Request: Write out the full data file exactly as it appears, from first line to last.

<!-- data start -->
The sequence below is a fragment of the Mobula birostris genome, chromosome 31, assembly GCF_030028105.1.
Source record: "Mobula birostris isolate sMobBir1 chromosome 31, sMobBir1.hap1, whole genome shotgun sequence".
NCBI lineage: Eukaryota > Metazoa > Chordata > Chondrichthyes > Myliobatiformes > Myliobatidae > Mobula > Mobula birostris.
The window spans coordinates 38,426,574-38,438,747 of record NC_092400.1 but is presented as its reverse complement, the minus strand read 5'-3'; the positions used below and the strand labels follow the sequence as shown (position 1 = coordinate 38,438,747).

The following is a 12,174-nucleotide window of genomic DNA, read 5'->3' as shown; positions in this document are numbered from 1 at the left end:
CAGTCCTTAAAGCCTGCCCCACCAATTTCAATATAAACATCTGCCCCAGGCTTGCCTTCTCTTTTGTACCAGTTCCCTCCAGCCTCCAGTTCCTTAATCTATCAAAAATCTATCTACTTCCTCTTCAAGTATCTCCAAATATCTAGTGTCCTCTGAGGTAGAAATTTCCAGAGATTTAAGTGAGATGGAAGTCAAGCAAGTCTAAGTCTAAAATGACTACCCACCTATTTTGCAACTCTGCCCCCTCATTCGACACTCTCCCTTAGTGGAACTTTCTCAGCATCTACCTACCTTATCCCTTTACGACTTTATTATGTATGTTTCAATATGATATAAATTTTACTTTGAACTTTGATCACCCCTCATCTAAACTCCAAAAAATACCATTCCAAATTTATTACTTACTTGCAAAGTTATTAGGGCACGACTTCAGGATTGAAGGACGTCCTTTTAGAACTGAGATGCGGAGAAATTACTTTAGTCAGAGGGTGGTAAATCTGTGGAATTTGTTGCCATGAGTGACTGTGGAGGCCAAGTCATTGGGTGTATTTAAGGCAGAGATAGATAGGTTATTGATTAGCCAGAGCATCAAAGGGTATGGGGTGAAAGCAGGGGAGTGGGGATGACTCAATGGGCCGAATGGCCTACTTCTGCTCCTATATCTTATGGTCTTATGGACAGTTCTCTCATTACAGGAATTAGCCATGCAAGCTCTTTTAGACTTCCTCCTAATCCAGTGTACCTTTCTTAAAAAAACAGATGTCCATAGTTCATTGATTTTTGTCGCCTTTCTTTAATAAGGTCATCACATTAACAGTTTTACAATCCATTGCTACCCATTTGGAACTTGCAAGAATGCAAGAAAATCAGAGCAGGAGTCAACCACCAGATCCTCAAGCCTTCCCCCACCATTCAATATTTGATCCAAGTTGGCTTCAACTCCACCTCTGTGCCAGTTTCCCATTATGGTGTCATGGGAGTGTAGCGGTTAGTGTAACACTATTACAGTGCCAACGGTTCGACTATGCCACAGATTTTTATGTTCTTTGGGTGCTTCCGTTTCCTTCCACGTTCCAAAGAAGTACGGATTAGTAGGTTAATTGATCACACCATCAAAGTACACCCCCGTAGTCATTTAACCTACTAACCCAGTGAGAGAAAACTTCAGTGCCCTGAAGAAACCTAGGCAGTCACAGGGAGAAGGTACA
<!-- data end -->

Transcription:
The sequence below is a fragment of the Mobula birostris genome, chromosome 31, assembly GCF_030028105.1.
Source record: "Mobula birostris isolate sMobBir1 chromosome 31, sMobBir1.hap1, whole genome shotgun sequence".
NCBI lineage: Eukaryota > Metazoa > Chordata > Chondrichthyes > Myliobatiformes > Myliobatidae > Mobula > Mobula birostris.
The window spans coordinates 38,426,574-38,438,747 of record NC_092400.1 but is presented as its reverse complement, the minus strand read 5'-3'; the positions used below and the strand labels follow the sequence as shown (position 1 = coordinate 38,438,747).

The following is a 12,174-nucleotide window of genomic DNA, read 5'->3' as shown; positions in this document are numbered from 1 at the left end:
CAGTCCTTAAAGCCTGCCCCACCAATTTCAATATAAACATCTGCCCCAGGCTTGCCTTCTCTTTTGTACCAGTTCCCTCCAGCCTCCAGTTCCTTAATCTATCAAAAATCTATCTACTTCCTCTTCAAGTATCTCCAAATATCTAGTGTCCTCTGAGGTAGAAATTTCCAGAGATTTAAGTGAGATGGAAGTCAAGCAAGTCTAAGTCTAAAATGACTACCCACCTATTTTGCAACTCTGCCCCCTCATTCGACACTCTCCCTTAGTGGAACTTTCTCAGCATCTACCTACCTTATCCCTTTACGACTTTATTATGTATGTTTCAATATGATATAAATTTTACTTTGAACTTTGATCACCCCTCATCTAAACTCCAAAAAATACCATTCCAAATTTATTACTTACTTGCAAAGTTATTAGGGCACGACTTCAGGATTGAAGGACGTCCTTTTAGAACTGAGATGCGGAGAAATTACTTTAGTCAGAGGGTGGTAAATCTGTGGAATTTGTTGCCATGAGTGACTGTGGAGGCCAAGTCATTGGGTGTATTTAAGGCAGAGATAGATAGGTTATTGATTAGCCAGAGCATCAAAGGGTATGGGGTGAAAGCAGGGGAGTGGGGATGACTCAATGGGCCGAATGGCCTACTTCTGCTCCTATATCTTATGGTCTTATGGACAGTTCTCTCATTACAGGAATTAGCCATGCAAGCTCTTTTAGACTTCCTCCTAATCCAGTGTACCTTTCTTAAAAAAACAGATGTCCATAGTTCATTGATTTTTGTCGCCTTTCTTTAATAAGGTCATCACATTAACAGTTTTACAATCCATTGCTACCCATTTGGAACTTGCAAGAATGCAAGAAAATCAGAGCAGGAGTCAACCACCAGATCCTCAAGCCTTCCCCCACCATTCAATATTTGATCCAAGTTGGCTTCAACTCCACCTCTGTGCCAGTTTCCCATTATGGTGTCATGGGAGTGTAGCGGTTAGTGTAACACTATTACAGTGCCAACGGTTCGACTATGCCACAGATTTTTATGTTCTTTGGGTGCTTCCGTTTCCTTCCACGTTCCAAAGAAGTACGGATTAGTAGGTTAATTGATCACACCATCAAAGTACACCCCCGTAGTCATTTAACCTACTAACCCAGTGAGAGAAAACTTCAGTGCCCTGAAGAAACCTAGGCAGTCACAGGGAGAAGGTACA